While the holidays are meant to be a time of joy, they can also be a time of stress for many people because of work pressure, relationship conflicts or feeling overwhelmed by expectations.
According to a study by the American Heart Association, there is an increase in the occurrence of heart attacks and heart-related deaths during the holiday season, which may be due to stress, heavy alcohol consumption, a fatty diet or a combination of such factors.
Stress causes a number of both short-term and long-term adverse effects on the body, and it can lead to high blood pressure, heart disease, diabetes and obesity. It’s important to monitor stress levels, particularly during the holidays and find ways to manage stress.
Strategies for managing holiday stress:
- Set a budget to ensure all your usual expenses are accounted for, and plan for any additional holiday spending including travel plans and parties you may be hosting. Budget for what you must spend on gifts – be organized and realistic.
- Avoid temptation by limiting the amount of time you spend at stores or shopping online. Manage impulsive spending by making a list of gifts to buy and sticking to it, as well as your budget.
- Remember what is important during the holiday season in order to help manage your expectations. Hosting the perfect party or giving the perfect gift is less important than quality time spent with loved ones.
- Plan ahead. Think first before committing to any responsibility or social event. Don’t make any snap decisions and give yourself time to reflect on any proposed commitment or responsibility. You can always tell others you need to double-check your calendar before committing.
- Take some time out to recharge and refocus. Be sure that you find time to relax and recharge your body and mind.
- Keep your reflections and goal-setting positive. During the holiday season, individuals are more likely to reflect upon their achievements for the year (or lack thereof). Failures to reach certain goals such as losing weight, addressing health issues or getting a promotion at work can weigh on you at the end of the year. Instead of focusing on what went unaccomplished, try maintaining a positive outlook as you reflect and set goals for the new year.
Practice mental health self-care
- Acknowledge your feelings. The holidays bring on a variety of feelings – not all of which are joyful. If you recently experienced a loss, remind yourself that it’s normal to feel sadness and grief. It’s okay to cry and express your feelings, as such expressions can often bring a sense of relief.
- Ask for help. If you feel lonely or isolated, ask for help from family, friends or members of your community. Lean on your support groups for companionship and reminders that you are not alone.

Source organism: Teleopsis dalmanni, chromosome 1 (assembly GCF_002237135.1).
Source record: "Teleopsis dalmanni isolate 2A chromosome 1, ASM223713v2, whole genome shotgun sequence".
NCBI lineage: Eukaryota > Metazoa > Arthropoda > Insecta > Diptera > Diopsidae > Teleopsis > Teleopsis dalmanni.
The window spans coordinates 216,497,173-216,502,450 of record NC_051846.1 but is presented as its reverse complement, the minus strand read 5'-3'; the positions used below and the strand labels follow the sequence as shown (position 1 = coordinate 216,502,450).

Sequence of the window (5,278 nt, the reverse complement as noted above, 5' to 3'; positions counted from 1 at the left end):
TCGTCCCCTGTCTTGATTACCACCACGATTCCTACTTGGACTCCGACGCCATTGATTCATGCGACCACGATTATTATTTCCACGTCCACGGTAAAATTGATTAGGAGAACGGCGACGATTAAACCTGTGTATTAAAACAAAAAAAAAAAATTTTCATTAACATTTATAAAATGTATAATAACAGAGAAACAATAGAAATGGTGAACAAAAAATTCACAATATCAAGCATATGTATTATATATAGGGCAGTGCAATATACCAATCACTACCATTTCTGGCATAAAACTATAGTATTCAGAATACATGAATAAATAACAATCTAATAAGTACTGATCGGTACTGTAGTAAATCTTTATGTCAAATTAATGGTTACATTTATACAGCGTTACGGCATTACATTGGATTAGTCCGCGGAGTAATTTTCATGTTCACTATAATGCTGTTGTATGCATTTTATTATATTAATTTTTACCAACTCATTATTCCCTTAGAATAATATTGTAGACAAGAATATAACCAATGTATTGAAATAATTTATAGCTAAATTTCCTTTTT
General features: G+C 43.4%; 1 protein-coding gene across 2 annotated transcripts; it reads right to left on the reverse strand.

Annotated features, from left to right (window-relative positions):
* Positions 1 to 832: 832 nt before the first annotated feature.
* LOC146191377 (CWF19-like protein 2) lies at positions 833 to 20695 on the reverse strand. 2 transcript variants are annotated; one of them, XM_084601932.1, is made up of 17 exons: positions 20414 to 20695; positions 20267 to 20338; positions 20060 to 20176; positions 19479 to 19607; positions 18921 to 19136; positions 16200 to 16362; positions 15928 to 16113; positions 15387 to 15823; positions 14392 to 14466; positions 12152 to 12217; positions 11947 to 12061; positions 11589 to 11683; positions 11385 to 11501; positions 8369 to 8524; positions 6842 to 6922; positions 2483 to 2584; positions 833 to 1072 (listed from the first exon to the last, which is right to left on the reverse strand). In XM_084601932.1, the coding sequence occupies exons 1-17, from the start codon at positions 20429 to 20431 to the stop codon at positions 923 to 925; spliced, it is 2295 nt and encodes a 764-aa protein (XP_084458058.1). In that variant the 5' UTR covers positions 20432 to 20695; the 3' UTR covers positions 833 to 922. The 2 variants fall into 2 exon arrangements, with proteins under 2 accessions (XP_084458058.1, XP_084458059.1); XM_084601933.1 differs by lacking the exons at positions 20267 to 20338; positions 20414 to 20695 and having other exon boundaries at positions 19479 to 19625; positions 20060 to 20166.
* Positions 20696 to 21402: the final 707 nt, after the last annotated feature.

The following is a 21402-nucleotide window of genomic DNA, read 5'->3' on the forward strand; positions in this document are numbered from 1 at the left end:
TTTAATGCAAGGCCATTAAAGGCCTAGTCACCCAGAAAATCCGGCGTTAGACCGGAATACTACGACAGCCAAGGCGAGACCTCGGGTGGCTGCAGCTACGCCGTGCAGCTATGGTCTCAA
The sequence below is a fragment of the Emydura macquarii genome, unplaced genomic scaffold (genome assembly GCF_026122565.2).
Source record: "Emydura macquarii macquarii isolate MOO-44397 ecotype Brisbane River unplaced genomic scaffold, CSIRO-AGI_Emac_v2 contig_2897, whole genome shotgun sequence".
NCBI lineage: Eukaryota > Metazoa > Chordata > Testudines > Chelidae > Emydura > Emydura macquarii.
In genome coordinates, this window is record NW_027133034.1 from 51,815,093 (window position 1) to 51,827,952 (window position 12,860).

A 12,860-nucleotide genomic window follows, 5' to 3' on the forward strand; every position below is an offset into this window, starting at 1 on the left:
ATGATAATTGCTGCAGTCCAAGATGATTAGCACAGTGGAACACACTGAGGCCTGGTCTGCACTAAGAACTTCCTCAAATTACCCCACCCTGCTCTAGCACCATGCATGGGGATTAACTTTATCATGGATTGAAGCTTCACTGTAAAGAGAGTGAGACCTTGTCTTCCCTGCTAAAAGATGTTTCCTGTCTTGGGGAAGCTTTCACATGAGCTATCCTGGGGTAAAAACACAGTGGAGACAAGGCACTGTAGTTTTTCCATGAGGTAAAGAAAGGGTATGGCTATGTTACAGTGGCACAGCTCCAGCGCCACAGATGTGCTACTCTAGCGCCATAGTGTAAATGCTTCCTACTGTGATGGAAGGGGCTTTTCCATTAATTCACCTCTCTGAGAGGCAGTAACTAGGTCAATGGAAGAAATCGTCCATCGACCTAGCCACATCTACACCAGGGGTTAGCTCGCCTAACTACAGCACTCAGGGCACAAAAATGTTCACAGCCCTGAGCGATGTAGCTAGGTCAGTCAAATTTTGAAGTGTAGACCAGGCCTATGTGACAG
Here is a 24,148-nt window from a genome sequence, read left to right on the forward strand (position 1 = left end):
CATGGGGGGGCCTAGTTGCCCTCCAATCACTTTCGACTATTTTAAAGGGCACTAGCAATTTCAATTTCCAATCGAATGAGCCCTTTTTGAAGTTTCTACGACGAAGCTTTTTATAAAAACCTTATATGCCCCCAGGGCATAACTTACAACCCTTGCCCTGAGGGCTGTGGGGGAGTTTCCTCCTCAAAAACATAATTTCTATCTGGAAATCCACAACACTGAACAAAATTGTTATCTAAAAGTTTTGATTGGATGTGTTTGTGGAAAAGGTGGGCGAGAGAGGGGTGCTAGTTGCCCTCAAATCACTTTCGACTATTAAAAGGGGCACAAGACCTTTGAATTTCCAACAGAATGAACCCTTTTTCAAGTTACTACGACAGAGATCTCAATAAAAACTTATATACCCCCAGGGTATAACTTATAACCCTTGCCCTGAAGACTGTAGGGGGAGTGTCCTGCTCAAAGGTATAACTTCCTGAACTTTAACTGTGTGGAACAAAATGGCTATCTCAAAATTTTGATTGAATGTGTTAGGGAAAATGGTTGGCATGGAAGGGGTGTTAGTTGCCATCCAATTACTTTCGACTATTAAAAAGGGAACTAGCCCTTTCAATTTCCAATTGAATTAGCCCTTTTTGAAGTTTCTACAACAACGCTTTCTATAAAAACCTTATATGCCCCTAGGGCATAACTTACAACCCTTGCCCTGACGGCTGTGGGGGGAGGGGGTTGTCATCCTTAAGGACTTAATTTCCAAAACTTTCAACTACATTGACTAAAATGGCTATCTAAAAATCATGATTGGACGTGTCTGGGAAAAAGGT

- Excessive stress raises appetites and cravings for sugary and fatty foods, and chronic drinking can lead to increased stress levels. Aim to maintain a healthy diet during the holidays to avoid weight gain and additional stress.
- If you choose to drink alcohol, keep the number of drinks to a minimum and alternate between water or club soda between alcoholic libations.
- Maintain a healthy diet by eating high-protein snacks throughout the day so you don’t over-indulge in one meal. Make simple food swaps, like eating whole-wheat bread instead of white, or brown rice instead of white. And be mindful of portion sizes, especially when enjoying seasonal treats.
Go for a walk
- Regular exercise can help lower stress levels by decreasing tension and boosting and stabilizing your mood. Exercise releases endorphins that can improve your ability to sleep and reduce stress.
- If possible, exercise outside. Being active and getting sun exposure can both lift your mood and reduce the likelihood of experiencing seasonal affective disorder, or SAD.
Have some fun
- Laughter stimulates your heart, lungs and muscles and also releases endorphins. Laughter also goes a long way in helping to lighten your mood and minimize the stresses associated with this time of year.
- Watch funny movies. There are plenty of options for holiday comedy flicks, and relaxing and laughing with your family can decrease relationship tensions while increasing those happy chemicals.
Chelsea Cohen is a Licensed Professional Counselor (SPC-S) at Ascension Seton Behavioral Health.